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This book is unique among modern contributions to behavioral economics in presenting a grand synthesis between the kind of behavioral economics popularized by Richard Thaler, earlier approaches such as those of the 1978 Nobel Laureate Herbert Simon, evolutionary psychology, and evolutionary economics from Veblen and Marshall through to neo-Schumpeterian thinking. The synthesis employs a complex adaptive systems approach to how people think, the lifestyles they build, and how new production technologies and products are gradually adopted and produce changes. Using a huge range of examples, it takes behavioral economics from its recent focus on 'nudging' consumers, to the behavior of firms and other organizations, the challenges of achieving structural change and transitioning to environmentally sustainable lifestyles, and instability of the financial system. This book will be of great interest to academics and graduate students who seek a broader view of what behavioral economics is and what it might become.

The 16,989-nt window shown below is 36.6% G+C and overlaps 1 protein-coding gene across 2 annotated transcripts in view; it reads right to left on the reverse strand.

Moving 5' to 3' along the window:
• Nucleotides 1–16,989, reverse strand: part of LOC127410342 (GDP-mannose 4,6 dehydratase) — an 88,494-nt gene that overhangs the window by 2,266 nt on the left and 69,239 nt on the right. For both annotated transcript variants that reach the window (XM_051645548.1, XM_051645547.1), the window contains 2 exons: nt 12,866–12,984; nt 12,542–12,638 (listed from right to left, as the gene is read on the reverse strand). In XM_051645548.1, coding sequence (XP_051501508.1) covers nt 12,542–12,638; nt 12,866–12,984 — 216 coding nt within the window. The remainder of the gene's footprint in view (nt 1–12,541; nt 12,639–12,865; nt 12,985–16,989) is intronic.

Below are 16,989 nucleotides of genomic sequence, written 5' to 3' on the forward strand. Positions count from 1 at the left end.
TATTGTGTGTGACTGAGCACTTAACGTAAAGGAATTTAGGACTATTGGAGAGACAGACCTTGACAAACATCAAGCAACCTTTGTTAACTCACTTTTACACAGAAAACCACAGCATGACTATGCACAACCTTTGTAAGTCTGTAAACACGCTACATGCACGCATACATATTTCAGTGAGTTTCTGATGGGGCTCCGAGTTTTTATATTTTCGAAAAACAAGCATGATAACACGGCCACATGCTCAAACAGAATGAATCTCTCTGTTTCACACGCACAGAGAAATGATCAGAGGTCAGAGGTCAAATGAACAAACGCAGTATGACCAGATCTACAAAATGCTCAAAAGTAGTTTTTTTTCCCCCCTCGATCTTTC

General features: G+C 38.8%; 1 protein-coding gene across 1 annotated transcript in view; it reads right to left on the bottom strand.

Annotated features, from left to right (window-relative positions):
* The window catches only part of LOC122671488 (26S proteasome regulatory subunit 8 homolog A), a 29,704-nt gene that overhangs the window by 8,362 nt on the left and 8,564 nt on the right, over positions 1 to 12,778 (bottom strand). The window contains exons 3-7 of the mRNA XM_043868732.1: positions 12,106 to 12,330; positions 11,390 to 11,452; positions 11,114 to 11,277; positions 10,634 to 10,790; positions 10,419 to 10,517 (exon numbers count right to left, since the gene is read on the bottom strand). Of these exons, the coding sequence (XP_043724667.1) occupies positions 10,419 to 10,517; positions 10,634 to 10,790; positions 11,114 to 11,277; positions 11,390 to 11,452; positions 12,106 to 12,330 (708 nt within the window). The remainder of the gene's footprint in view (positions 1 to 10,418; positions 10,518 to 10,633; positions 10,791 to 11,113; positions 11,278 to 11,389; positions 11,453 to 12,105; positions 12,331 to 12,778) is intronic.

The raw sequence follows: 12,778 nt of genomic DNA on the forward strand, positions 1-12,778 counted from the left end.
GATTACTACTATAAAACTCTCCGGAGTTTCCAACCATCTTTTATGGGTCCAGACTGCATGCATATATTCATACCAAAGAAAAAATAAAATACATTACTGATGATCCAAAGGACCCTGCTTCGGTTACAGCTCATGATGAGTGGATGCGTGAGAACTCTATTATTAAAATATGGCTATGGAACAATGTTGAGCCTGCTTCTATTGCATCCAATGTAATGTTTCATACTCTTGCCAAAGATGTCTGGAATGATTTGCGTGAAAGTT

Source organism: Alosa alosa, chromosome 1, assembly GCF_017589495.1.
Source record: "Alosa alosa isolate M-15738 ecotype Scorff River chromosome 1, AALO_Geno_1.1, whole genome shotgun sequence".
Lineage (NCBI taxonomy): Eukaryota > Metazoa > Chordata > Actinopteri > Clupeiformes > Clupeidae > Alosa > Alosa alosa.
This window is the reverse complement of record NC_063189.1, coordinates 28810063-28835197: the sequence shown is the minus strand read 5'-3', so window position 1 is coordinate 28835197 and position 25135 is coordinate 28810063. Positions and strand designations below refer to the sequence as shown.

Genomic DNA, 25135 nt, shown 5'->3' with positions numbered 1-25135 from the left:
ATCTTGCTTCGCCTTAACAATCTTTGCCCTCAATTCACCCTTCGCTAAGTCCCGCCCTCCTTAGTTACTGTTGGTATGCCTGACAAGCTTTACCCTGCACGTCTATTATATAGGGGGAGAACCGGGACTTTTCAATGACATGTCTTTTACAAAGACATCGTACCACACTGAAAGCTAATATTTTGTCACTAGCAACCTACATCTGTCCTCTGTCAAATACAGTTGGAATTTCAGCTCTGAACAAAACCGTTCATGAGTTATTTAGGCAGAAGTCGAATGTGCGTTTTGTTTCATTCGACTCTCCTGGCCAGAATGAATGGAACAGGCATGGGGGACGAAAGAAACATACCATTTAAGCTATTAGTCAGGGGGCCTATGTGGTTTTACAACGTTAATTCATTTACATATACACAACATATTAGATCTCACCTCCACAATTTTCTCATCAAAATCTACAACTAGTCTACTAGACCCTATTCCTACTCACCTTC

This chapter sets out the methodology of the approach to behavioral economics developed in this book, emphasizing its rejection of the static “as if” approach of conventional economics and the latter’s view of rationality. It introduced the idea of a decision cycle (problem recognition, search, evaluation, choice, implementation and hindsight review), while emphasizing that how decisions are taken depends on their context. This leads to a pluralistic analysis where alternative perspectives share the idea that everything we do is based upon systems of operating rules and routines. The chapter explores the research methods of behavioral economics, including the roles of anecdotes, introspection, textual sources, questionnaires, experiments and computer simulations. Before closing by outlining the rest of the book, it introduces the evolutionary economics and evolutionary psychology perspectives that are closely related to the pre-1980 approaches to behavioral economics and kept building upon them after 1980 when behavioral economics was refashioned by Thaler with a focus on “heuristics and biases” that took the conventional approach to economic rationality as its reference point.
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